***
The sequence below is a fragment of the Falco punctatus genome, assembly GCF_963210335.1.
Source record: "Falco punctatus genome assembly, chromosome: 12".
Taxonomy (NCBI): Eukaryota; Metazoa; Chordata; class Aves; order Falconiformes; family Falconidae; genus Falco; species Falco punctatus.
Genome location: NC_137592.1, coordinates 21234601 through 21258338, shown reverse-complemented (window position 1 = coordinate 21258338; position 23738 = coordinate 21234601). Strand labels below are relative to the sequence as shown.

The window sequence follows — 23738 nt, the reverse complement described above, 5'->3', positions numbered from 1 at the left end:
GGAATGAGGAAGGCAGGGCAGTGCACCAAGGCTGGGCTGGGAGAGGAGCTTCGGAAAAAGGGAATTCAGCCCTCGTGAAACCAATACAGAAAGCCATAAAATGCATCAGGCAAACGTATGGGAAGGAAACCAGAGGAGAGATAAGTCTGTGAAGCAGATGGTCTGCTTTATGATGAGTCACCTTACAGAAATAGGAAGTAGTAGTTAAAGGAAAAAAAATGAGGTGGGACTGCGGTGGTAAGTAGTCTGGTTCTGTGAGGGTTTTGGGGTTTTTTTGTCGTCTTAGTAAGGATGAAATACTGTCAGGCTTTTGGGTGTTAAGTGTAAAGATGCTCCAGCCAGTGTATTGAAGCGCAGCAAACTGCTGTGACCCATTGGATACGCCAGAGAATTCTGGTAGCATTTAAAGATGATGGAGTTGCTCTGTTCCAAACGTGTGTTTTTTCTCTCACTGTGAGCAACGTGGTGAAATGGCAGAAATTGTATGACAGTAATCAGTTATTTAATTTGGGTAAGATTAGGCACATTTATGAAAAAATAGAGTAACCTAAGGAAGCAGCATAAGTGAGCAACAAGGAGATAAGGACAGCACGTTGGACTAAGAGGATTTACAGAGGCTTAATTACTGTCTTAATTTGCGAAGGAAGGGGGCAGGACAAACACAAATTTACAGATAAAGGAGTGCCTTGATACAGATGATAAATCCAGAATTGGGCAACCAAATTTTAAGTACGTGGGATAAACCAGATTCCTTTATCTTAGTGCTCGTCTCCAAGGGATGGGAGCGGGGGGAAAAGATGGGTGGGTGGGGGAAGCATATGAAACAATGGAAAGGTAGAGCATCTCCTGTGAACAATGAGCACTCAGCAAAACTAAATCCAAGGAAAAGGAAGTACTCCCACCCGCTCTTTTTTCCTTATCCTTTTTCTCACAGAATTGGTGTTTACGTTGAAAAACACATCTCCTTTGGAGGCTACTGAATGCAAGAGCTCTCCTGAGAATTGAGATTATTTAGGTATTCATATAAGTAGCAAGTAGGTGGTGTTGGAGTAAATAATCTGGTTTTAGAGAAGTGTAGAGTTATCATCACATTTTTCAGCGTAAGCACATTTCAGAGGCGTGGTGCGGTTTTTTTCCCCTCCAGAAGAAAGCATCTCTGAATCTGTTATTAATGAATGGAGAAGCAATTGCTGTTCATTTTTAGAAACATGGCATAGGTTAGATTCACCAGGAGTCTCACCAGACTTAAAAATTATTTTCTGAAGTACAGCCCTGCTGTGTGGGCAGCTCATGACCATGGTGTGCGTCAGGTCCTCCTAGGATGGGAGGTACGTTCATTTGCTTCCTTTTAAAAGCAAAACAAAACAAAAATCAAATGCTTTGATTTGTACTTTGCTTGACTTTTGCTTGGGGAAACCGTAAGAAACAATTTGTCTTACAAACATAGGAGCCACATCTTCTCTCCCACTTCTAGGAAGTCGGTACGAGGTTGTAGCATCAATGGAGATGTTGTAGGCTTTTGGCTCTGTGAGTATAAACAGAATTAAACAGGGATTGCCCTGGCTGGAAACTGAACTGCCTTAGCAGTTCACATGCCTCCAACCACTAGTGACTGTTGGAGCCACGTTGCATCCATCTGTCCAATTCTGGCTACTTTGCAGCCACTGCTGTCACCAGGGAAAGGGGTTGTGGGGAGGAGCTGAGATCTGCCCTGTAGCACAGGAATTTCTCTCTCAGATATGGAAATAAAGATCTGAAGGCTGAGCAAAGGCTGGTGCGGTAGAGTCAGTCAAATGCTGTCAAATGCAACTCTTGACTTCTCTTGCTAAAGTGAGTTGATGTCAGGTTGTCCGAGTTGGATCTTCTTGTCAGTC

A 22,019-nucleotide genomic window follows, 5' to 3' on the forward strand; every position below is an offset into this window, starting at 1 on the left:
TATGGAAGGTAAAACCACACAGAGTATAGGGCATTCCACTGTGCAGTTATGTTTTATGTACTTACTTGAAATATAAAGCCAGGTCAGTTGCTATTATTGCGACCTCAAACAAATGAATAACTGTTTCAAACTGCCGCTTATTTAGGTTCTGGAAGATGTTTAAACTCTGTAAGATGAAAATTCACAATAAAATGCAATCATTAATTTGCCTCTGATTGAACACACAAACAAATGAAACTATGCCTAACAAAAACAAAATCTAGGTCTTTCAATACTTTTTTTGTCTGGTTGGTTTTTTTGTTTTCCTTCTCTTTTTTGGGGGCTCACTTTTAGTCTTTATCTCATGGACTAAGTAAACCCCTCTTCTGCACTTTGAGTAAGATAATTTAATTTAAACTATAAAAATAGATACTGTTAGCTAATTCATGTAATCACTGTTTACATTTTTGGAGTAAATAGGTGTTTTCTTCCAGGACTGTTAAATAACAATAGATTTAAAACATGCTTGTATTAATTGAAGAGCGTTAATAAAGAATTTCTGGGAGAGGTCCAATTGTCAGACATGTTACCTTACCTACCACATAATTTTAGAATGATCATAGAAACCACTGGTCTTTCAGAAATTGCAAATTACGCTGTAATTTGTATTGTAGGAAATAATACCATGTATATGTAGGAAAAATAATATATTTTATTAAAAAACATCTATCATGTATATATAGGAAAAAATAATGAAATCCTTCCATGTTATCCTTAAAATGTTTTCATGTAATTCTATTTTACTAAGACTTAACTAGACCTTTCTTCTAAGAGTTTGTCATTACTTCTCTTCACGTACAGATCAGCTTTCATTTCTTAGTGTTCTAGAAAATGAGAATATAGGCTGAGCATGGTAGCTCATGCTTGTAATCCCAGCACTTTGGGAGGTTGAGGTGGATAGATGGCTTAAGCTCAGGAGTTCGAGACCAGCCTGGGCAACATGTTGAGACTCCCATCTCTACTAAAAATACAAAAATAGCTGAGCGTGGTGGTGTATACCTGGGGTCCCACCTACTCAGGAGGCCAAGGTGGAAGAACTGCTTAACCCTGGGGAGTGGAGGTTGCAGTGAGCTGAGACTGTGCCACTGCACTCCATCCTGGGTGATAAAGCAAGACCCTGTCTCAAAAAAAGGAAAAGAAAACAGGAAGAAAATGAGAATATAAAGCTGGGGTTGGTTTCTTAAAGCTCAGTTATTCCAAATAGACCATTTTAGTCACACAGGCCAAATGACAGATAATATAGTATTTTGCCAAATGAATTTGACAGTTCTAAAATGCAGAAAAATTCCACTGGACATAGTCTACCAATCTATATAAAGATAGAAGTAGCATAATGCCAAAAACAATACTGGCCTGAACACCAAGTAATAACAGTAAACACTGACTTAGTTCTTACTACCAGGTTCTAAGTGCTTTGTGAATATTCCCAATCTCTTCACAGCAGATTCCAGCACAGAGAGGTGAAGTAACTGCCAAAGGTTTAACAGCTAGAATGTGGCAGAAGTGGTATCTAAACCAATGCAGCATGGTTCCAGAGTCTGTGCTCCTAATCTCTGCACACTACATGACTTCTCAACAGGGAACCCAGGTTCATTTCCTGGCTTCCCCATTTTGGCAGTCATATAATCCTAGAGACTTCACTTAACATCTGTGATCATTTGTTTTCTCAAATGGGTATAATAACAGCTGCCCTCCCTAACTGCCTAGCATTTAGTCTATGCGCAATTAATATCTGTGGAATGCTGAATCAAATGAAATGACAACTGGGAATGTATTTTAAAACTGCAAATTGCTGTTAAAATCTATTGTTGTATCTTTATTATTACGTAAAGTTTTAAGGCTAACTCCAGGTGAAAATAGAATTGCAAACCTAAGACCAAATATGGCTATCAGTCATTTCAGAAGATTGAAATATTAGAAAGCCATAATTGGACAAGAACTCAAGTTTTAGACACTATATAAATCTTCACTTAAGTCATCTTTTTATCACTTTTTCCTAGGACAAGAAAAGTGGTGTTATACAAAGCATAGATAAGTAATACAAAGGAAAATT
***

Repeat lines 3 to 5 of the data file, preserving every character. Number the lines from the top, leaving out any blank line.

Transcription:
Taxonomy (NCBI): Eukaryota; Metazoa; Chordata; class Aves; order Falconiformes; family Falconidae; genus Falco; species Falco punctatus.
Genome location: NC_137592.1, coordinates 21234601 through 21258338, shown reverse-complemented (window position 1 = coordinate 21258338; position 23738 = coordinate 21234601). Strand labels below are relative to the sequence as shown.

The window sequence follows — 23738 nt, the reverse complement described above, 5'->3', positions numbered from 1 at the left end: